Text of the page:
The chill Brexit is sending through Britain’s real estate market could end up warming the hearts of investors in US commercial property. That, in a nutshell, is the view of Michael Hudgins, global strategist at EII Capital Management, an asset manager specializing in real estate.
Following Brexit and the British Pound’s fall, several UK real estate funds blocked investors from cashing out. Hudgins says Britain’s real estate pain is bound to increase interest in US commercial property.
Hudgins points to the more than $250 billion institutions want to invest in real estate. Before Brexit, a good chunk of that money would have gone to both the US and the UK, he says. “Given what’s happened in the UK, that’s going to be reconsidered,” he tells Yahoo Finance. “And we think on the margin we’ll see capital flows to US property as a safe haven.”
Those capital flows and extremely low yields on 10-year Treasury notes, Hudgins says, should benefit investors who buy stock in real estate investment trusts, known as REITs. REITs are publicly traded companies that invest in property including office and apartment buildings, shopping malls and warehouses. REITs pass on almost all their income to investors as dividends.
“Investors are going to be looking for alternatives where can they get yield,” Hudgins says. “US property on a risk-adjusted basis is well set up in that environment.”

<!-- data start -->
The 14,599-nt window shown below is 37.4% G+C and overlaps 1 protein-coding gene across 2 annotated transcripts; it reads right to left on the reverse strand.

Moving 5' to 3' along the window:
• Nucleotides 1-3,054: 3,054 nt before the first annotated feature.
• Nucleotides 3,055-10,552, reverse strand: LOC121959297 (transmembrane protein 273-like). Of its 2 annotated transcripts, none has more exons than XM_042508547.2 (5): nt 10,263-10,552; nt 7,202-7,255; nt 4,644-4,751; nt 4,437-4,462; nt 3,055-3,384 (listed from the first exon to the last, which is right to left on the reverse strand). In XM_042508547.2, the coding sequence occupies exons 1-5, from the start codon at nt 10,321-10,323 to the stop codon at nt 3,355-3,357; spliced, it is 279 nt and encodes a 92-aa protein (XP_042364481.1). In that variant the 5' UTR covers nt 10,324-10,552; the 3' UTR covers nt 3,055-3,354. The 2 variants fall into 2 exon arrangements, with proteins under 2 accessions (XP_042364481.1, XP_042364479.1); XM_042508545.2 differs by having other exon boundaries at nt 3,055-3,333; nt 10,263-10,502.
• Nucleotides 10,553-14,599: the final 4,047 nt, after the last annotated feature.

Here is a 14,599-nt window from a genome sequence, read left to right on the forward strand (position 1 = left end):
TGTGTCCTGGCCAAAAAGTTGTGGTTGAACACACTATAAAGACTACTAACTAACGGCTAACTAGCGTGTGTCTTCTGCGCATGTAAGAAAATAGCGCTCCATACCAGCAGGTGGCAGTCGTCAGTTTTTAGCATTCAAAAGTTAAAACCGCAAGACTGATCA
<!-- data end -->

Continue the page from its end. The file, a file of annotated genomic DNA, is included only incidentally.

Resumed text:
EII Capital expects REITs that invest in office property to do well as investors shift funds out of the UK and invest in real estate in major American cities like New York and Los Angeles. Hudgins’ REIT picks include Hudson Pacific Properties (HPP) and SL Green Realty Corp. (SLG).
Hudgins rejects the argument that after several years of expansion, commercial real estate markets are going to slump and take REITs down with them.
“We’ve looked back in time and US property does not suffer significant value losses unless there’s a recession. Right now we do not see the excesses in the US economy that would suggest a recession is on the near horizon,” Hudgins says. “As a result we think US property will continue to grow rents, to grow cash flow at the property level and to distribute that to investors.”
In addition to office space, EII Capital sees value in some health care REITs that own hospitals, senior living facilities and other medical buildings. Historically, Hudgins viewed the stocks as expensive compared to the real estate they hold. But that’s changed, he says.
“Health care looks to be modestly less expensive but it’s also offering the highest dividend yield as a group among all the US REIT property types at about 5% versus about 3.6% for the entire group.”
Among the stocks he likes is Ventas (VTR), a company he says is well managed and has a diversified portfolio of property but limited exposure to skilled nursing facilities that may face cuts in government reimbursement rates.